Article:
Take a Personal Voyage for Carl Sagan’s Birthday

Carl Sagan on Mars. Just kidding; he's in California. NASA photo.

Corduroy-jacketed übernerd Carl Sagan shuffled off this mortal coil in 1996, but today would have been his 76th birthday.

The Brooklyn-born child of Russian Jewish immigrants, Sagan first illuminated my childhood with his thirteen-part educational series Cosmos: A Personal Voyage, in which he traveled the universe in a dandelion floof, delivering Vincent Price monologues about Heaven and Hell. While doing so, he shied away neither from apocalyptic pronouncements of potential doom nor dopey optimism about humanity’s future.

He managed to get most famous for incessantly saying something he never said, “billions and billions” with a couple of over-emphasized B-sounds hurtling at you like a pair of double-ought loads from a twelve-gauge coach gun or a couple of massive — okay, let’s not take this metaphor too far.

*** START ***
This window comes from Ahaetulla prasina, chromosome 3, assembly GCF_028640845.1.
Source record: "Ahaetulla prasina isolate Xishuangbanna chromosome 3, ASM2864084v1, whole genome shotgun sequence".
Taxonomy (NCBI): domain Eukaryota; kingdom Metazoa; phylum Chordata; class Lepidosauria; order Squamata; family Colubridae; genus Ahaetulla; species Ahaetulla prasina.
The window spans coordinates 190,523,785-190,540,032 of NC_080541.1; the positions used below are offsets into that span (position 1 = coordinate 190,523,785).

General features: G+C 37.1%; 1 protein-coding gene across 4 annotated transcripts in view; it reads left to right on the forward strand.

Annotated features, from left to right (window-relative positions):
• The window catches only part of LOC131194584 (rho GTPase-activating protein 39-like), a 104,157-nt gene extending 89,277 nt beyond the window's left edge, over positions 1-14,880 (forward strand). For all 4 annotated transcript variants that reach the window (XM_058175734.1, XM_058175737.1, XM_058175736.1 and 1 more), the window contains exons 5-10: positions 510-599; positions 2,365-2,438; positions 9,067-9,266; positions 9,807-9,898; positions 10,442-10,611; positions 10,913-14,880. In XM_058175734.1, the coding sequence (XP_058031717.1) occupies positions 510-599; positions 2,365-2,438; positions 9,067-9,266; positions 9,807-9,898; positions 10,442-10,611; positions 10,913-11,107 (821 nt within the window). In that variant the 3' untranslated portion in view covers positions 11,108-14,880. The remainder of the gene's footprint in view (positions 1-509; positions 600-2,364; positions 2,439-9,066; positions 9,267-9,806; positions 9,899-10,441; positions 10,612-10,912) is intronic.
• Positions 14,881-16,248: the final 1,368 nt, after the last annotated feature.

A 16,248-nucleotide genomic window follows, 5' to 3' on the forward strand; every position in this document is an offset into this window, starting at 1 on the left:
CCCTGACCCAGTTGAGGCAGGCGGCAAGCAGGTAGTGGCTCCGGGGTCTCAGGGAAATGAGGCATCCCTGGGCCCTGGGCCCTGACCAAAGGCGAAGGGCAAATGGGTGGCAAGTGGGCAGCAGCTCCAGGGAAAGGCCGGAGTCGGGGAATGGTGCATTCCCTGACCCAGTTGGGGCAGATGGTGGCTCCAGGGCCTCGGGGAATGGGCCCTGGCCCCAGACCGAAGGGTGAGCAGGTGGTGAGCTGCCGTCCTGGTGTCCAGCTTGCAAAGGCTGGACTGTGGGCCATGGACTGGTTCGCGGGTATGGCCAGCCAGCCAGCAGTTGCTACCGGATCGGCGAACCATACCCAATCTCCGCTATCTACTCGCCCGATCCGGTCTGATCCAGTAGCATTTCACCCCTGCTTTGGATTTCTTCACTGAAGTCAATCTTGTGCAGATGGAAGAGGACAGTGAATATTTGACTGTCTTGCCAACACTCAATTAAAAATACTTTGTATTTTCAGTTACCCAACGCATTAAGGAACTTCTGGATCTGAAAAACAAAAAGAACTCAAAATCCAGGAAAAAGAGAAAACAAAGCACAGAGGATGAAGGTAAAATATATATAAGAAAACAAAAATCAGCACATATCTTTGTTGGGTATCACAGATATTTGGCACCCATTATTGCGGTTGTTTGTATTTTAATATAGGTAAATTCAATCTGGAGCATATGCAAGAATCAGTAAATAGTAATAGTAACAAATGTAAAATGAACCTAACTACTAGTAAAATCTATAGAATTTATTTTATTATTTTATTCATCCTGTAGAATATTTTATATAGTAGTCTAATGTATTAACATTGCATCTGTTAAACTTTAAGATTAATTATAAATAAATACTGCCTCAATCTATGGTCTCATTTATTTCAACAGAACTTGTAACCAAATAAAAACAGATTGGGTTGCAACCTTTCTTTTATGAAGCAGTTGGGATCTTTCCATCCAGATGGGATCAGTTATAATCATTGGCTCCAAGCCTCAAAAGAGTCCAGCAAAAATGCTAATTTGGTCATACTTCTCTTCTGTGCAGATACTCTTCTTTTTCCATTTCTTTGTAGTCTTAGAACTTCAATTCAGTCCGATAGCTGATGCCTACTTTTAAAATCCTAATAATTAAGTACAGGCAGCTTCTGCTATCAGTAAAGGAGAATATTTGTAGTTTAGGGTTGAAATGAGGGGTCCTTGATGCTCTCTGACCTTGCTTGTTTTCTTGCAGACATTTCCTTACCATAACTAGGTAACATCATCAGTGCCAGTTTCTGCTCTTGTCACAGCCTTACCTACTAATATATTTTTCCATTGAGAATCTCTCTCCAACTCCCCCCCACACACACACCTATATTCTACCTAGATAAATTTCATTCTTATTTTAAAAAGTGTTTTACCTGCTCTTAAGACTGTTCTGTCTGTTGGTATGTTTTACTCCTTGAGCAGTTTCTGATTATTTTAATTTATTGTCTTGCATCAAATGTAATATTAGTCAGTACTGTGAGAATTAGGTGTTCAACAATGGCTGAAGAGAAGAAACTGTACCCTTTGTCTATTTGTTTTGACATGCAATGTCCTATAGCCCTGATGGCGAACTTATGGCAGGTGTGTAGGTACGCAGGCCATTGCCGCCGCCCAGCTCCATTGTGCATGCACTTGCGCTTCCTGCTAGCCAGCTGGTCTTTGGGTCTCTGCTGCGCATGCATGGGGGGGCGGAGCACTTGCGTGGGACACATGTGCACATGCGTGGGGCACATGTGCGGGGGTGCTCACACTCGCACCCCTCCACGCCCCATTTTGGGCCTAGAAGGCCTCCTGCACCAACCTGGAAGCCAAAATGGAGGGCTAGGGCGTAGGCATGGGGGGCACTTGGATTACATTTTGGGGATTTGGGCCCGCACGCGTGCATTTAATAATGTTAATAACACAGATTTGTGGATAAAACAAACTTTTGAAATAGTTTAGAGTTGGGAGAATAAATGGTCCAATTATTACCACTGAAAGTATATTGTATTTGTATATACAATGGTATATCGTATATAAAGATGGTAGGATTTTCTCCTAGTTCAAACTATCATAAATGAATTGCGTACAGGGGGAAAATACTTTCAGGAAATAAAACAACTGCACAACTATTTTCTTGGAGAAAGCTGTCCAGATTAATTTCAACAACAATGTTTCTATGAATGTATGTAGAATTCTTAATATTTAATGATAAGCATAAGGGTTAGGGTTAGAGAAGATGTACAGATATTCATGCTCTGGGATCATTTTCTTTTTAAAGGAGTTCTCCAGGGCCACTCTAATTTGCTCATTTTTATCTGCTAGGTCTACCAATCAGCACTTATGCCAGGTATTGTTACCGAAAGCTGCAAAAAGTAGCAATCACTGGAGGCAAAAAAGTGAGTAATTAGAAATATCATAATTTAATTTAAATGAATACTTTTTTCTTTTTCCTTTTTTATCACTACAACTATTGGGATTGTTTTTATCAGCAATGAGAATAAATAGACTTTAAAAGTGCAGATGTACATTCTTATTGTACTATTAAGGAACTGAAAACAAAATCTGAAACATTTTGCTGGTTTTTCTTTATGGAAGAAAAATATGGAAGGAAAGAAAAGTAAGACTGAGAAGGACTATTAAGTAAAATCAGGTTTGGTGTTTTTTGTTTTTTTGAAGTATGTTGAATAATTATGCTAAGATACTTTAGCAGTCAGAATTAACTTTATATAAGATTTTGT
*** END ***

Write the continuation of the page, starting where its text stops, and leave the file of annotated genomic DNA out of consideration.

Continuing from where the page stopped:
In fact, just the one “billions” usually got the point across, though he sure could work that initial B sound.

He wrote and cowrote a number of truly amazing books I loved including (READ THE REST OF THIS POST ON TECHYUM)


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